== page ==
Good is the Enemy of Great

I practiced law for many years as in-house counsel before “crossing over” to the business side.  It was a natural evolution for me because I’ve always had an entrepreneurial mind, seeking out new challenges and building out ideas.  As I took on more business roles I was introduced to a wide array of management and leadership concepts.  One of the best was Jim Collins’ work in Good to Great.  This month I’ll explain some of those concepts and consider how they apply to building a law practice.

1.Be a special kind of leader: Leaders of great organizations have incredible ambition, but it’s not for themselves.  It’s for the organization.  The leaders aren’t always charismatic.  They have a unique balance of professional will and persona humility.  These leaders focus on results and help those around them succeed.  Great leaders take responsibility when things go wrong yet attribute success to the efforts of the team.  Leadership isn’t something they teach us in law school – though many of us are leaders in our community and in the practice.  No matter how good we are there is always the opportunity to learn new techniques to help us move from god to great.

2.Find the right “who”: Great companies start with superior executive team. Once the right people are assembled, “on the bus” they work together to figure out the path to greatness. This is very different than what Collins calls the “Genius with a thousand helpers” who sets the vision and roadmap and then enlists a crew to make the vision happen.

Collins found that whether someone is a great team member often has more to do with character and innate capability rather than specific knowledge or skills. Great management teams were made of people who were not afraid of vigorous debate to find the best answer, and then unified behind the decision regardless of their particular interest.

The traditional law firm management committee model certainly brings smart and capable attorneys together to oversee the firm. This is necessary but generally not sufficient to achieve greatness. The superior executive team will have people on the bus who collaborate, have excellent business acumen and the entrepreneurial spirit to achieve greatness. This is even more critical for small and mid-sized firms with limited resources.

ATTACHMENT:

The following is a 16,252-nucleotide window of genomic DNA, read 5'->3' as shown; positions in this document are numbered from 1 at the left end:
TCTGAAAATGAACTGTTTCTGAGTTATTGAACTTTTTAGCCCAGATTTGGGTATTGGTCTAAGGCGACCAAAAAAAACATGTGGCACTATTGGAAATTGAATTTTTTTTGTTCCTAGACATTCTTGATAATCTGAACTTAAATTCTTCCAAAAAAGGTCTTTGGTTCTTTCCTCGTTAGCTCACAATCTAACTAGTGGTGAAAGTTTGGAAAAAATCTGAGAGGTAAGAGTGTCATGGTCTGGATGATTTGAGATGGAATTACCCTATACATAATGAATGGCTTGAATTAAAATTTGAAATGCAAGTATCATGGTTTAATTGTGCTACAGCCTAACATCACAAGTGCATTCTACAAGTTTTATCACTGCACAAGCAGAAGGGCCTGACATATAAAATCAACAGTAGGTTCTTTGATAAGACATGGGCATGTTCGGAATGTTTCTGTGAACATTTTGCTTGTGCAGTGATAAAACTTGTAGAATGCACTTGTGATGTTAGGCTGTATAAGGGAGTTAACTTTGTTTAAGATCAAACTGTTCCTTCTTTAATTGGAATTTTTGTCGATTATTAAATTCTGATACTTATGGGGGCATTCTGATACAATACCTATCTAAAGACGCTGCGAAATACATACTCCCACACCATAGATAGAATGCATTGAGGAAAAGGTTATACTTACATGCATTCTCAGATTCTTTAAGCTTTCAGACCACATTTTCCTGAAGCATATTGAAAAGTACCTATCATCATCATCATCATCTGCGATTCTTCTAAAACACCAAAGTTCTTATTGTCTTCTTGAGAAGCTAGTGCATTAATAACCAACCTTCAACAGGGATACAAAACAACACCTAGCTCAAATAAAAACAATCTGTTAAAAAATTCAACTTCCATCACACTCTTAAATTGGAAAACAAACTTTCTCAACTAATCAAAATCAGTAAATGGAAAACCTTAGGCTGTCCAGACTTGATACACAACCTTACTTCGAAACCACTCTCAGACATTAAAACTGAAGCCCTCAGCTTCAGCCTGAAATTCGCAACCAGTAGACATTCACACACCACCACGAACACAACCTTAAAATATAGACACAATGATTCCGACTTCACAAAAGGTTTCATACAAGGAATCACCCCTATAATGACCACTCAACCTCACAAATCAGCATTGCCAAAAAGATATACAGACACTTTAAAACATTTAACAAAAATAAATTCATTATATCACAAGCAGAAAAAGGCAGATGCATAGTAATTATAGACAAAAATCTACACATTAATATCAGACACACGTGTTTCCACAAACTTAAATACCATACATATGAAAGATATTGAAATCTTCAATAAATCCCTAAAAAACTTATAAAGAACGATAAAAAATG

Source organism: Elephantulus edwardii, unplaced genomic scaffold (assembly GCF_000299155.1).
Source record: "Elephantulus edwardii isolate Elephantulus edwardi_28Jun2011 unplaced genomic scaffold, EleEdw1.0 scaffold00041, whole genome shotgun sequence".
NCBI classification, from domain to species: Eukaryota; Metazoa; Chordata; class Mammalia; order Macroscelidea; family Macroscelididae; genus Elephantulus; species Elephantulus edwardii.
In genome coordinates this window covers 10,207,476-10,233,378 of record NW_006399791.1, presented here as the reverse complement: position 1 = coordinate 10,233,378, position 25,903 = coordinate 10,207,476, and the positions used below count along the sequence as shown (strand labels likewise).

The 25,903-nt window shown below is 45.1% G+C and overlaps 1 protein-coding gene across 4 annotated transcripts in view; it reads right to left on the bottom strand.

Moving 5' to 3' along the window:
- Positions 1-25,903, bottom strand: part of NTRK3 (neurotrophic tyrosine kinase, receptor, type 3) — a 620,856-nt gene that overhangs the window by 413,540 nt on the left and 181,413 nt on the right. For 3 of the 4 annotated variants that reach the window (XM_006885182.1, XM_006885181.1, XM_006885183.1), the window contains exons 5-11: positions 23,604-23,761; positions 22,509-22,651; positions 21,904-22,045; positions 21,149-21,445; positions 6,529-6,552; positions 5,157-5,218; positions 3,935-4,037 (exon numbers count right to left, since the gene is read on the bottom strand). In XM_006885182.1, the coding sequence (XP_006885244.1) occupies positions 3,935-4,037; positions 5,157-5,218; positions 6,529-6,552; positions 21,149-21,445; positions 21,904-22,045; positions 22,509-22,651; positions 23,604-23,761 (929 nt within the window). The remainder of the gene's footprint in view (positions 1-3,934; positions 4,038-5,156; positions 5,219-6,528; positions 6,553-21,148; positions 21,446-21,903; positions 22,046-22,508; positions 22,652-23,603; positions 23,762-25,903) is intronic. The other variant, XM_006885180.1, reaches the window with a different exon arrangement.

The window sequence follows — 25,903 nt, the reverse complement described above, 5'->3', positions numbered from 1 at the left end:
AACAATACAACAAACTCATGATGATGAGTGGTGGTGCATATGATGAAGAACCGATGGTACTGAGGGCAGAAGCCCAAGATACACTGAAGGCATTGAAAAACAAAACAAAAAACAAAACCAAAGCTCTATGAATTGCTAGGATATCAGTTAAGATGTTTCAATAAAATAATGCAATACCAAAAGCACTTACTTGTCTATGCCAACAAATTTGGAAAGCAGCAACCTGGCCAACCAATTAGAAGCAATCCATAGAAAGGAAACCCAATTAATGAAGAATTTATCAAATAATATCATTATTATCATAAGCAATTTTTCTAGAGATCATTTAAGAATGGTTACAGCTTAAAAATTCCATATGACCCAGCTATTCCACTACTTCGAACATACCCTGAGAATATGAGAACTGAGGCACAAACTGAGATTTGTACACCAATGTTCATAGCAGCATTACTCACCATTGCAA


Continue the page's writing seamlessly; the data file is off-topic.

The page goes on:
3.  Be a Hedgehog: Great companies simplify the complex into a single idea that guides all actions.  These companies are like hedgehogs that focus on one big thing they can be the best in the world at – and then stick to it.  Collins found that the “good” companies were more like foxes pursuing many ends at the same time but never putting their thinking together into a single unifying vision.  He observed that great companies took a long time – up to 4 years – to finally settle on their concept and that when done properly it got results even in bad industries.

This is an important concept for all attorneys because it is something you can do for yourself in your practice even if you’re part of a larger organization.  The key is to have the discipline and determination to pick the right focus for your and use it as your very own compass. Importantly this does not mean picking a simple practice area or that those firms can’t have a diverse practice.

To me the simple unifying idea for Collins work is “disciplined people, disciplined thought, and disciplined action.”  To take action today you can (1) become a student of leadership; (2) surround yourself with people who challenge you, complement your skills, and make you think; and (3) begin developing or refine your special focus that brings it all together.

Doug BrownGood is the Enemy of Great